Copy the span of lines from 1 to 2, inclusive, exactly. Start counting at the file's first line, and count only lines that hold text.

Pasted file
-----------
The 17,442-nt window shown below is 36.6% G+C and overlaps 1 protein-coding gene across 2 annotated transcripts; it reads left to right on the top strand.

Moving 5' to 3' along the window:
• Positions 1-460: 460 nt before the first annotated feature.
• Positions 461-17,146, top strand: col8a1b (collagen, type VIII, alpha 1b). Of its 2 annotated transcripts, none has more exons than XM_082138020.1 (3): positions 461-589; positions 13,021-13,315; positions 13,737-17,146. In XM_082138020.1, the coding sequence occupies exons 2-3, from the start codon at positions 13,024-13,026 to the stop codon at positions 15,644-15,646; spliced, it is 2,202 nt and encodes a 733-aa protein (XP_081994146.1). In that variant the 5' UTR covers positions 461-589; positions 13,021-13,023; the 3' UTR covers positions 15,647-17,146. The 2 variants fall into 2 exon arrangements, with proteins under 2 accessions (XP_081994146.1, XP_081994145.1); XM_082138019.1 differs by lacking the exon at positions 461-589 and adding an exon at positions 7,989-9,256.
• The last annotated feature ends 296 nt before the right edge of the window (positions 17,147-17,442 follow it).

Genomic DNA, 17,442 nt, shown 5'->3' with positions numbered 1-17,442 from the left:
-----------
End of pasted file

The 17,442-nt window shown below is 36.6% G+C and overlaps 1 protein-coding gene across 2 annotated transcripts; it reads left to right on the top strand.

Moving 5' to 3' along the window: